Tuesday, August 18, 2009

Stem Cell Star Search: Recruitment, Money and Conflicts

The California stem cell agency's proposed $44 million recruitment plan seems certain to draw some of the shining lights of the stem cell world to the Golden State, but it also opens a door on the high stakes bidding for research stars.

The proposal additionally shines a light on the built-in conflicts of interest on the 29-member CIRM board. At least 12 members of the board have positions at institutions that stand to benefit from the recruitment plan.

In response to a query, James Harrison, outside counsel to CIRM, said all will be allowed to vote this week on the proposal. However, they will not be able to vote next year on specific recruitment grants if their institution applies for a recruitment grant.

The CIRM recruitment packages could run to $4.5 million for six years for perhaps eight scientists, according an example provided by CIRM, but could be less or more. That does not include contributions from the recruiting institutions themselves.

Among other things, CIRM would provide up to $186,000 a year for salaries, $1 million for lab renovations and equipment (with an equal amount from the institutions) and $300,000 annually for lab operations, not including indirect costs.

To your average Californian, the amounts might seem quite generous. But according to one well-informed observer, they are not excessive although they could be construed as “lavish” for public institutions.

To help put the plan in perspective, we queried some folks in the field.

Ann Keissling, who serves on the CIRM research standards group and is director of the Bedford Stem Cell Research Foundation in Massachusetts, said,
“After a brief review, this looks like an excellent plan. The approximately $4 million for a six-year commitment to a good mid-career investigator is appropriate, and will give California institutions with less robust stem cell departments the chance to bring themselves up to a par with other institutions.

“Over reliance on NIH-funding is weakening U. S. science for a number of reasons and those institutions with the greatest NIH-dependency will be forced to develop alternatives. This might be an excellent opportunity for good science to go forward rapidly that might languish waiting for federal funding. This would not only be a boon for California, but for U. S. biomedical science in general. A win for everyone in the long run.”
Dennis Clegg, who runs the stem cell program at UC Santa Barbara, said,
“Since many places have a hiring freeze, including UCSB, CIRM help in recruiting is very welcome. More support would have greater impact, but CIRM has to weigh its various priorities.”
A few years ago, Clegg recruited Jamie Thompson to the campus as an adjunct professor, putting together a $1 million package for him.

One California researcher, however, said anonymously that the size of the CIRM proposal seems to go beyond the current packages being offered or in place. The scientist also expressed concern about fairness towards researchers already in California.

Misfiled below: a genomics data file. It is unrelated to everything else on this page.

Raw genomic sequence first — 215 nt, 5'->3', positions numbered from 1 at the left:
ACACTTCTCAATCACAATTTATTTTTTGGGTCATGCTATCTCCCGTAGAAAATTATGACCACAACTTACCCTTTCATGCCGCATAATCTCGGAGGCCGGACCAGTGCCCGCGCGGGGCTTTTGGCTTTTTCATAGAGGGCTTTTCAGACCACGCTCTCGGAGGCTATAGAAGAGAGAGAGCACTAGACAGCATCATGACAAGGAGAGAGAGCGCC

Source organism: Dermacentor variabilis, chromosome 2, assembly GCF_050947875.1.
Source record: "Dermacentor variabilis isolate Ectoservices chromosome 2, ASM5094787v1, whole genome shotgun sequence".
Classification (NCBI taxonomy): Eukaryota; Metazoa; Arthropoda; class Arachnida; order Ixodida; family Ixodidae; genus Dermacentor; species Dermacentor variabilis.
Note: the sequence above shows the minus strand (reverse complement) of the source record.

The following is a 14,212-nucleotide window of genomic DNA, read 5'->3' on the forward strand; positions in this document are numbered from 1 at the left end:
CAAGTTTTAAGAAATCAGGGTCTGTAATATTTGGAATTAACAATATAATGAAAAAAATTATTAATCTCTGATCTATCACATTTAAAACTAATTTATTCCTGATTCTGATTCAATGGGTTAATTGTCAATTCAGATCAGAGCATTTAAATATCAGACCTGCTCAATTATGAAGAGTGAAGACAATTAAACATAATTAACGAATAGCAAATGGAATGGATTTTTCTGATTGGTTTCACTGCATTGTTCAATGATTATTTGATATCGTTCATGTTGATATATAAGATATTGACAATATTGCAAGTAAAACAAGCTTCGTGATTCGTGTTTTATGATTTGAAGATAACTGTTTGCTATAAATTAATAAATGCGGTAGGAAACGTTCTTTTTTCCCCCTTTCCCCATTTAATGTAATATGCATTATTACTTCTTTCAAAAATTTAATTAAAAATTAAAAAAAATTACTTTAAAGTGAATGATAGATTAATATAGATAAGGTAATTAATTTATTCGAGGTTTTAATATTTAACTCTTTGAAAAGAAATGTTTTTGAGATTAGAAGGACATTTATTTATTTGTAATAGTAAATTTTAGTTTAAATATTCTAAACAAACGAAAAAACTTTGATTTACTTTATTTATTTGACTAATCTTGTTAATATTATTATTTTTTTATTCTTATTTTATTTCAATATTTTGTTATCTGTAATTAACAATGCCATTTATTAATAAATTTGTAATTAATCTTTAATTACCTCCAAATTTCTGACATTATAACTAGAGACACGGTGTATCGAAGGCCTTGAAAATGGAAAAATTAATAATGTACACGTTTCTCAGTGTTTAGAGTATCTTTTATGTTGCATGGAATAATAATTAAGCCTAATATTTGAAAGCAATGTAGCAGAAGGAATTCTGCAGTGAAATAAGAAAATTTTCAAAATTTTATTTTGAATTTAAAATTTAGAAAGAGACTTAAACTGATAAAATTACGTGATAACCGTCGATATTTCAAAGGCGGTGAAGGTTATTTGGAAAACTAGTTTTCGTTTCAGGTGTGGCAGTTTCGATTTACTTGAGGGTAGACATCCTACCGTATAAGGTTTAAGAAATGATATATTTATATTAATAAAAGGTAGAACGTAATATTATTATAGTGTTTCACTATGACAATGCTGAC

“We should be giving those young researchers who we have been nurturing with CIRM money a chance to blossom rather than bringing in some of those half-tamed Harvard boys.”
CIRM said the program is modeled after the “early career” awards from the Howard Hughes Medical Institute. The Hughes program is monetarily more modest, sprinkling only $4 million among 11 researchers this year.

One commentator said that the CIRM packages could be aimed at recruiting recipients of Hughes awards or other programs that remove their grants when the recipient leaves the original institution.

In terms of specific individuals, stem cell scuttlebutt has it that UC Berkeley is looking for a star and needs financial assistance because of the California state financial crisis. The names of Kevin Eggan and Amy Wagers, both of Harvard, have been mentioned in that regard. Eaggan has also popped up as a possibility at UC San Francisco as well.

Eggan serves on the CIRM standards group. Wagers is on the CIRM grant review group.

While the program helps academia, biotech businesses will be frozen out . Only academic and research institutions and medical centers will be allowed to nominate candidates. No reason was given by CIRM.

The proposal seems certain to have something of inflationary impact on the field and to trigger bidding wars as rival institutions compete. It could also stimulate upward financial pressure from scientists who might not be considered by institutions as meeting the CIRM criteria of being “highly likely to become world leaders in their fields.” They are naturally going to look at the deals and ask for more for themselves.

But the even the brightest stars are lagging behind others in the university firmament. UC Berkeley, UCLA and Stanford are paying much more handsome salaries in another field, $1.9 million, $1.3 million and $1 million respectively to their football coaches. Sphere: Related Content

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